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Computer viruses infecting worms to create hybrid 'Frankenmalware,' says BitDefender

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Computer viruses are infecting worms in the wild to create a new breed of hybrid malware, according to security research firm BitDefender.

Denial of Service code 630
Denial of Service code 630

Most computer users are all too aware of the threat of viruses and worms infecting their machines, but according to security research firm BitDefender different types of malware may now be infecting each other to create a new breed of security risk. Dubbed "Frankenmalware," the hybrids are created when a virus infects a machine that has already been compromised by a worm. The virus attaches itself to executable files on the host system — including the worm — and when the latter spreads it carries the virus along with it. BitDefender claims it analyzed a sample of 10 million pieces of malware and discovered 40,000 different examples of the new breed. Code from the Virtob virus, for example, was found inside both the OnlineGames and Mydoom worms.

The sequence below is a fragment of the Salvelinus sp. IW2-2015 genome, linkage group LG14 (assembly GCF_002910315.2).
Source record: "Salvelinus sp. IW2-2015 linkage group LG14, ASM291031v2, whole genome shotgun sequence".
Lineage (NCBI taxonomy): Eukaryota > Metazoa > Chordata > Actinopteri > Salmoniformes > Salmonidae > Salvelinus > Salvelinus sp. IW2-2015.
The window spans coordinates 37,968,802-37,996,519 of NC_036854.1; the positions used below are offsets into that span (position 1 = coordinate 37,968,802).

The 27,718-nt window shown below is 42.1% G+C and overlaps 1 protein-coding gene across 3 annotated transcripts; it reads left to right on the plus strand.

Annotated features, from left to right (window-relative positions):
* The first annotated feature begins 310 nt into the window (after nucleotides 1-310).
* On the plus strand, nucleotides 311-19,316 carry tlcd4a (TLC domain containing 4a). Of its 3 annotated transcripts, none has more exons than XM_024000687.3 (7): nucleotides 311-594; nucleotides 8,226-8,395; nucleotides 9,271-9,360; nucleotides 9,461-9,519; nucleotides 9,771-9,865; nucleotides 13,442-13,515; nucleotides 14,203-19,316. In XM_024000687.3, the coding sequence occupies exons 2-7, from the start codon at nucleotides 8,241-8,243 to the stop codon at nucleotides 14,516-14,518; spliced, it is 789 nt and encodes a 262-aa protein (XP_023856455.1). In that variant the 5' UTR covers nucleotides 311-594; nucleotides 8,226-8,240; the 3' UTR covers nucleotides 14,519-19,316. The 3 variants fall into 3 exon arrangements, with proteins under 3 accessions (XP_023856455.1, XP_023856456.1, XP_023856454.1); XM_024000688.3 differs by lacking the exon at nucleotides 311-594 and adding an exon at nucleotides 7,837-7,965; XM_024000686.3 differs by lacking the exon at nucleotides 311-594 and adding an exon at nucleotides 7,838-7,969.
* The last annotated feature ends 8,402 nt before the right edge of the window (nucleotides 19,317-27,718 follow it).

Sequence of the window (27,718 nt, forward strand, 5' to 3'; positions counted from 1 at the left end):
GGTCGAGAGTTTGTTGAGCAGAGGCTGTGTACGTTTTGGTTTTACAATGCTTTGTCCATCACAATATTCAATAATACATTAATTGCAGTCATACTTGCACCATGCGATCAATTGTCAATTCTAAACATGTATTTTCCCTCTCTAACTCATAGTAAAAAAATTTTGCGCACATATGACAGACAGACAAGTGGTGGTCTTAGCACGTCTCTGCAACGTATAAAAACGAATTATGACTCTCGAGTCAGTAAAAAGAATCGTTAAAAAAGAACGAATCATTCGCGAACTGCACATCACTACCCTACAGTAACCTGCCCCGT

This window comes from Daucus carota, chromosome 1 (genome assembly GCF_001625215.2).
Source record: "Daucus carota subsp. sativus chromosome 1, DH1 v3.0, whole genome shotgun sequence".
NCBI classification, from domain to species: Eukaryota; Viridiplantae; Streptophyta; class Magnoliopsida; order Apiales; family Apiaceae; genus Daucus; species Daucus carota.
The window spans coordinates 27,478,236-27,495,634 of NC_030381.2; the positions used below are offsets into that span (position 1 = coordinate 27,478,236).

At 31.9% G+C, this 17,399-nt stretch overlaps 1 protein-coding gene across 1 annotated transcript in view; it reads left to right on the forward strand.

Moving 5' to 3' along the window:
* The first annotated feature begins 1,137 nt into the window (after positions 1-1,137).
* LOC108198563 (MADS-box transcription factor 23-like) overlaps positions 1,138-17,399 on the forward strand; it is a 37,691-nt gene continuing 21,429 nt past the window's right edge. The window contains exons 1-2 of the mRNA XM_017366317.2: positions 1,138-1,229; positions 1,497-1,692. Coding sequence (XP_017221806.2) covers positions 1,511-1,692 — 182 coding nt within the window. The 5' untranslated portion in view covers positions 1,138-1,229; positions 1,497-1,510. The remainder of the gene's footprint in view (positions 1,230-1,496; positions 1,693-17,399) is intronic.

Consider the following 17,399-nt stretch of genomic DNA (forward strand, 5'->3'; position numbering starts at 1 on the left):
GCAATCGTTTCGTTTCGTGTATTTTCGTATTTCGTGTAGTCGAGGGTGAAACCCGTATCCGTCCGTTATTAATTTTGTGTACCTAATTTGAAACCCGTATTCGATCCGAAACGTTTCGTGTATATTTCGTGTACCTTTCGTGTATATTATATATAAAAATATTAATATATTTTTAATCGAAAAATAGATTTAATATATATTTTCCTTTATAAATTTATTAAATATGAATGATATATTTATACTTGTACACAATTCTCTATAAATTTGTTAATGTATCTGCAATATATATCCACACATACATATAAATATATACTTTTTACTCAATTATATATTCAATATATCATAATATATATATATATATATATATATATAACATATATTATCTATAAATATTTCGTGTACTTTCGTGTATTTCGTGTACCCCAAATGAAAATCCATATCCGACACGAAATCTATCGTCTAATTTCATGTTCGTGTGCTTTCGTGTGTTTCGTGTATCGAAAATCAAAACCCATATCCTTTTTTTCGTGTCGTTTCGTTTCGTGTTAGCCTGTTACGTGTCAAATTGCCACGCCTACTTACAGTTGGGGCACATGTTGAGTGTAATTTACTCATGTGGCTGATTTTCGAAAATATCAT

While the notion is frightening, it's important to keep the threat in perspective. Symantec product manager John Harrison told MSNBC that his company has seen no examples of this kind of malware mash-up, and it's impossible to know if the discovered examples were the true result of malware breeding in the wild, or simply the work of malicious programmers combining previous efforts into new creations. Fortunately, BitDefender notes that the multiple signature code elements within a hybrid may make it even easier for anti-virus software to detect the mutant strains and remove them from your system.